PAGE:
Not only can we not expect the teachers to teach things such as money, we cannot expect them to teach our children about God. Freedom of religion is also gone in schools, and if you don’t believe me, remind me to tell you the story about how I was almost suspended for simply wearing a cross necklace to school because it ‘offended’ someone!
There are some things we must teach our children ourselves!
We cannot become complacent. That bundle of joy you once wrapped in your arms will test every nerve in your body before they reach 18. Teach them everything you can while they are young enough to actually care what you’re saying!
5) Tell them everything costs money.
Over the years, I have told my kids that everything costs money. “Let’s turn out the lights guys, they cost money to keep them on.” If we’re in the store and they want something, I politely ask them if they have the money to pay for it…So, the kids know that our home costs money, lights, electricity, etc. But today, my 8 year old was flabbergasted to find out that internet and TV costs money. “They just make us pay for everything,” she said to me.
I’m hoping that by showing her that everything DOES really eat away at our income, that she will be more diligent in conserving where she can. So far, it is working great. Now, keep in mind, we don’t need to go overboard and turn off our heat completely in the winter or anything, but just knowing that things DO cost money, gives such an appreciation for all that we do as parents for our children. We are all a family, we all need to work together. Many hands make for light work.
6) Shop together.
Going back to being an example, there was a time when we were in the store and I really, REALLY wanted something. I knew it was a luxury item. I didn’t NEED it. It was not useful, meaning, I probably wouldn’t use it for very long. And it was quite expensive, $20 for something like that. It was super hard for me to walk away. But, I think that, it shows the kids that I go through the same thing as they do.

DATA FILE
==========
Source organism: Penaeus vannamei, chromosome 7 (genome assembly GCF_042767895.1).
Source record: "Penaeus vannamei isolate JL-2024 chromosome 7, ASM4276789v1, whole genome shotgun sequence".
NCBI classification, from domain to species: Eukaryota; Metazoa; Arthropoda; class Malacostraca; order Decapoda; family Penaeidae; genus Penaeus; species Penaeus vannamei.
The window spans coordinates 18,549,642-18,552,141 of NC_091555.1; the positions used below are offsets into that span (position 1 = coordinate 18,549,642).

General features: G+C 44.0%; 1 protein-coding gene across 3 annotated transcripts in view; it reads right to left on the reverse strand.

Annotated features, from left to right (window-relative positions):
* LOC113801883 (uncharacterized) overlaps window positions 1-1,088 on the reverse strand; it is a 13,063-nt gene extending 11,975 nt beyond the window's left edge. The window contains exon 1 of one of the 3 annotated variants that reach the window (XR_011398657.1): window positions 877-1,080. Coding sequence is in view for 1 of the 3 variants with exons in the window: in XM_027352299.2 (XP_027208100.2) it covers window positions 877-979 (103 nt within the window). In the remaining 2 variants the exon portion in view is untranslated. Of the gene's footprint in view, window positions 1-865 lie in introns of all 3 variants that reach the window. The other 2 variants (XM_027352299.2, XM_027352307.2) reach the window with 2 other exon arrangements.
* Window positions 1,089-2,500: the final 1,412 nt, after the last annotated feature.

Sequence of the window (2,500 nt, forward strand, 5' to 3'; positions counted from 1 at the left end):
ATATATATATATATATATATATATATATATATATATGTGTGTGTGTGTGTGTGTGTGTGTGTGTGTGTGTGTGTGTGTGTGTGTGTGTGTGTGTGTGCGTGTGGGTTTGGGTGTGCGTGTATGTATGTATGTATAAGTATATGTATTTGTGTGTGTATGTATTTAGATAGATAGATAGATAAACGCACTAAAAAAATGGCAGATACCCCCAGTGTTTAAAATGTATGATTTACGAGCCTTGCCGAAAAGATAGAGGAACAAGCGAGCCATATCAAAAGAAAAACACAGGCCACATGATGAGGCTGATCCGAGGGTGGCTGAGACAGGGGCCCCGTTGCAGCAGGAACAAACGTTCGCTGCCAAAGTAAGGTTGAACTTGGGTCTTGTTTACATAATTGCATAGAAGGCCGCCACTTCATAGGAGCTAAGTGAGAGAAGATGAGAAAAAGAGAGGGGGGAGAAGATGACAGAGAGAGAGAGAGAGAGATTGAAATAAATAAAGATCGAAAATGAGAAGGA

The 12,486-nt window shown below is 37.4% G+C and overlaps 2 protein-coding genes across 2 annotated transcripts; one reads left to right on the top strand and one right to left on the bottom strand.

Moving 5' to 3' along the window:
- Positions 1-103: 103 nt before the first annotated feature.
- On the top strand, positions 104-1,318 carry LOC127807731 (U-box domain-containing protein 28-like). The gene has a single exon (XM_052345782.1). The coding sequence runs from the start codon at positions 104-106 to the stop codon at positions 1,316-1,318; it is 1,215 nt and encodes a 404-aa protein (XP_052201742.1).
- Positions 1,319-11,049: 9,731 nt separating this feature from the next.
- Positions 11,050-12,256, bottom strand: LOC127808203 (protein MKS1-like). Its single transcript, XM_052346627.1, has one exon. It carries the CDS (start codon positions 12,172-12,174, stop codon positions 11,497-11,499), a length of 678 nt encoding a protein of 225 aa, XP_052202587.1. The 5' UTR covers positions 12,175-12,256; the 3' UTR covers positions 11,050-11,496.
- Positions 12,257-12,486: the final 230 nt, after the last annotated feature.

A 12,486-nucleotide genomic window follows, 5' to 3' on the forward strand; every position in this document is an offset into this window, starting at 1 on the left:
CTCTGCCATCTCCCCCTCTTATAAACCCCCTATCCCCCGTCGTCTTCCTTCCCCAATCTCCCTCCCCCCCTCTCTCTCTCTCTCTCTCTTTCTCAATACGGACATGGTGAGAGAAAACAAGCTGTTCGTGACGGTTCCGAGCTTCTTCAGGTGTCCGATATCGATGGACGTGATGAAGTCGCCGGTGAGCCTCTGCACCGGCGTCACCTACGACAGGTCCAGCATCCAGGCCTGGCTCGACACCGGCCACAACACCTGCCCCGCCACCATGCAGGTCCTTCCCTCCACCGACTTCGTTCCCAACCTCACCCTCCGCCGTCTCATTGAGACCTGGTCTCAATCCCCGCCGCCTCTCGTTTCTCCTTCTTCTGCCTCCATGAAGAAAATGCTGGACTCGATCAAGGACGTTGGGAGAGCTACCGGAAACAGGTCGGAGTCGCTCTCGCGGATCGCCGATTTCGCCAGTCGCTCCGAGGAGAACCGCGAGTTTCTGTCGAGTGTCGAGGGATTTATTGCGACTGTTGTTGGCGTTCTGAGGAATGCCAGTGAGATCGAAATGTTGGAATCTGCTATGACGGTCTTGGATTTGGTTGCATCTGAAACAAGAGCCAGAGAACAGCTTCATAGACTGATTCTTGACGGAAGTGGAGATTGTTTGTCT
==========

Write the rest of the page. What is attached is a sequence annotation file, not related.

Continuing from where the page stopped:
I want things just like them, and that God is so incredibly good to us. We can truly be appreciative for what we have, and not focus on what we don’t. Sure, I’d love a brand new 2014 car, who wouldn’t, but it’s not for me to have. Such is the same with our kids. That shiny new toy they want today, if not taught the proper attitude on our ‘stuff,’ will just be thrown to the bottom of the toy bin by next week.
7) Teach them now to donate.
Living in the homeless shelter 4 years ago, I saw TRUE needs at the deepest core. Women who didn’t have money for a bar of soap. Things that we take for granted every single day. There are people on the street right now, who would think that no matter WHERE you live, you are RICH! Every time I throw out a stale piece of food, I remember my days in the shelter, where that is exactly ALL we had to eat. That was the only nutrition we got.
I’ve come a long way since then, again God is very gracious, but I don’t forget. I will never forget, and that makes me all the MORE diligent to meet the needs of those around me. Sometimes seemingly meaningless things make the world of difference to someone on the opposite side.
Teaching your little ones now about how much you have and how you can give to those who are in need is, in my opinion, one of the best qualities you can instill in your children. Life is not to be lived for us alone, but for others. Let God’s grace abound in you.
8) Help your little ones establish goals.
I’m fairly used to setting and accomplishing goals for two reasons. One, because of God, and two, because I work extremely hard to make those goals. And so, I set goals for myself in every area of my life, every month. Even if they are simple, they help keep me focused.
I love to pass that onto my children as well. How easy is it to write down a goal on the family calendar of your oldest to have $5 saved up within a month if their allowance is $10/week? Be sure the goals are balanced (easy to attain, but also a challenge). This will give them a huge sense of accomplishment when they achieve their goal.
Published by Sarah Titus. Original Link Here